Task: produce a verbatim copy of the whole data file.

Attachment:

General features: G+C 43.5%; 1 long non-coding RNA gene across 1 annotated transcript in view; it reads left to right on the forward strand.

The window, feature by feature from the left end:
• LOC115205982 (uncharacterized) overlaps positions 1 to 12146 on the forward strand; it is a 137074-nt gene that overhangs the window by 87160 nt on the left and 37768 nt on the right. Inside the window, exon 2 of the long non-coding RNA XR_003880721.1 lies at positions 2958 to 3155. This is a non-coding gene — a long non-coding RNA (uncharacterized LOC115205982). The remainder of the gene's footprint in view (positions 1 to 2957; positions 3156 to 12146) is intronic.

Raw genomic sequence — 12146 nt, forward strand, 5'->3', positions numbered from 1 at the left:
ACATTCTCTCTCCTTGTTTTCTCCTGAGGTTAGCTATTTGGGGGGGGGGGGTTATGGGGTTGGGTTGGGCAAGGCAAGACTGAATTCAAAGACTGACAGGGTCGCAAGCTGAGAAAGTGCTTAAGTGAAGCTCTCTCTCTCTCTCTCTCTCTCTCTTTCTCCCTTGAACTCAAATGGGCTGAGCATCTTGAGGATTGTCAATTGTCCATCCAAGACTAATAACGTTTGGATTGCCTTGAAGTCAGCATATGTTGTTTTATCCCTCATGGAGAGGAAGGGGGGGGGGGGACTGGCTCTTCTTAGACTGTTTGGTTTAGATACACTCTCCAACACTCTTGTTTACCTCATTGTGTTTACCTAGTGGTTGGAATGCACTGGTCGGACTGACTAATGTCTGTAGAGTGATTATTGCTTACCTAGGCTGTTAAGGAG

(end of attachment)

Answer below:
General features: G+C 43.5%; 1 long non-coding RNA gene across 1 annotated transcript in view; it reads left to right on the forward strand.

The window, feature by feature from the left end:
• LOC115205982 (uncharacterized) overlaps positions 1 to 12146 on the forward strand; it is a 137074-nt gene that overhangs the window by 87160 nt on the left and 37768 nt on the right. Inside the window, exon 2 of the long non-coding RNA XR_003880721.1 lies at positions 2958 to 3155. This is a non-coding gene — a long non-coding RNA (uncharacterized LOC115205982). The remainder of the gene's footprint in view (positions 1 to 2957; positions 3156 to 12146) is intronic.

Raw genomic sequence — 12146 nt, forward strand, 5'->3', positions numbered from 1 at the left:
ACATTCTCTCTCCTTGTTTTCTCCTGAGGTTAGCTATTTGGGGGGGGGGGGTTATGGGGTTGGGTTGGGCAAGGCAAGACTGAATTCAAAGACTGACAGGGTCGCAAGCTGAGAAAGTGCTTAAGTGAAGCTCTCTCTCTCTCTCTCTCTCTCTCTTTCTCCCTTGAACTCAAATGGGCTGAGCATCTTGAGGATTGTCAATTGTCCATCCAAGACTAATAACGTTTGGATTGCCTTGAAGTCAGCATATGTTGTTTTATCCCTCATGGAGAGGAAGGGGGGGGGGGGACTGGCTCTTCTTAGACTGTTTGGTTTAGATACACTCTCCAACACTCTTGTTTACCTCATTGTGTTTACCTAGTGGTTGGAATGCACTGGTCGGACTGACTAATGTCTGTAGAGTGATTATTGCTTACCTAGGCTGTTAAGGAG